I'm not making a prediction. I'm just pointing to what the Republican Party did from 2000 through 2010 federally and what it's done in the states it gained full control over in 2010. First order of business in the states, after running on a jobs, jobs, jobs theme? Pass anti-abortion laws and fire state employees.

Federally, Congressman Ryan alone has introduced dozens of anti-abortion bills to Congress and has consistently endorsed banning abortion even in cases of rape and incest--reflected in the fact that the Republican Party's official platform--that you can read yourself--says the same thing: banning all abortions, even in cases of rape and incest. Congressman Akins' mistake was in saying to the general public what the GOP actually believes but only wants its fervent evangelical base to hear.

Fiscally, the Ryan-Romney budget inflates the deficit enormously. Neither Ryan nor Romney are willing to specify exactly which loopholes they'd cut, even after persistent questioning by reporters. Given past actions by the GOP, you have no reason to believe they won't say which because they won't cut any loopholes that benefit any Republicans. And that's pretty much all of them--all that might alter the deficit at least.

No responsible, nonpartisan economist says we can close the deficit without raising taxes on the rich and the middle class as well as reducing government expenditures. It is Libertarian to pay as you go. Not to tax and spend. Not to borrow and spend. Congress won't spend less unless Obama's there to veto Congress's borrow and spend mania. The Tea Party congressmen promise they'll fix this. They won't. That's already happened with the Ryan budget, enthusiastically endorsed by the Tea Party Congressmen.

Voting for Obama is the less of two evils in November for Libertarians.

Here's's current article on how Romney can't keep his tax promises.

Thursday, August 23, 2012

Voter fraud

From a comment on an Economist article about Republican vote suppression activities:

"Millions of US residents do not possess the franchise to vote and experience shows that, their inelligibility [sic] notwithstanding, many spurious votes will be cast either by them or in their names."

This is precisely the lying, legalistic, pseudo-rational verbosity Republican officials use to cloak their caveman "morality," i.e. "Heads I win tails you lose."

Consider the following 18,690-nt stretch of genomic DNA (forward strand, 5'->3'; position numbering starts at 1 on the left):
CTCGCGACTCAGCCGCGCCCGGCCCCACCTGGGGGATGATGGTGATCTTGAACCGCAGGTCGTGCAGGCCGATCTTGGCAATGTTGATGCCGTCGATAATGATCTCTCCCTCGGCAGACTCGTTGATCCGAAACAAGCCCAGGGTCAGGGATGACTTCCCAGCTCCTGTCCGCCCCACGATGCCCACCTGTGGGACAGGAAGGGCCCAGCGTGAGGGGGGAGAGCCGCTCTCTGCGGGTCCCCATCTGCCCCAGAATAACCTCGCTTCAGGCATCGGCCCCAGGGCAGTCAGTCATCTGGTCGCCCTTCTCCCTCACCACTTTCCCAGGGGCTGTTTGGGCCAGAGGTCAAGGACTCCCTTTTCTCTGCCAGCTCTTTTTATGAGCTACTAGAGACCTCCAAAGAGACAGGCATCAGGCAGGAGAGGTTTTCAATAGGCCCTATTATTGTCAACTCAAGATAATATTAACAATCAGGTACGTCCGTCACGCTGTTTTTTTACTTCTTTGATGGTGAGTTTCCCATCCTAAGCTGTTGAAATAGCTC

In fact, "experience" shows the exact opposite. In every state controlled by the Republican tribe, and federally when the Republican tribe has controlled the White House, many millions of dollars have been spent in an effort to find any examples of voting fraud.

They have failed--failed spectacularly. However, having learned well from Dr. Paul Joseph Goebbels, the fountainhead of their communications strategy, they simply claim there is widespread voter fraud through their various sock puppets--AM radio talk show hosts and the fake pundits on their fake TV "news" channels.

Instead of evidence they simply repeat it as if it were a fact, over and over, every day of every week, and the weak-minded in the millions then accept it as fact, as shown by national polls. And roughly half the nation is weak-minded enough for this to work on. It helps that a significant portion of these weak-minded people are also racists. Kind of goes with being weak-minded, after all. Since those being denied the vote by the Republican Tribe's vote-suppression campaign are first and foremost blacks and Latinos, it gives racists a chance to express their racism that gives them--in their own minds at least--plausible deniability.

The only thing their hunt for the phantom voter fraud turned up was the ACORN scandal in which paid voter registrars registered nonexistent voters so they'd get paid more. However, this was not voting fraud--nonexistent voters don't vote, in contravention of the Republican Laws of Physics. But to this day weak-minded Republicans invoke "ACORN ACORN ACORN" like primitive tribesmen chant the names of their enemies as they dance in the firelight before going off to war.

The Republican Party used to be a political party, but its gradual takeover by the closest thing America has to the Taliban has turned it into a tribe, complete with tribal beliefs like this one.

Makes them quite easy to dupe by the corporatists pulling their strings, and as no cost to the corporatists, since all their God Gays and Guns blather (plus their nudge nudge wink wink racist agenda) costs the corporatists nothing. Meanwhile the tribe's anti-illegal immigration wishes get nowhere nationally because that would cost the corporatists something.

Tuesday, August 21, 2012

The GOP declares no abortions, no exceptions

EDIT ADD: says the GOP Platform's proposed Personhood Amendment doesn't specify any followup laws--that would be up to Congress and the individual states. Could be no abortions, no exceptions, could make rape/incest/mortal mother danger exceptions or any combo thereof, with various time limits or other variables.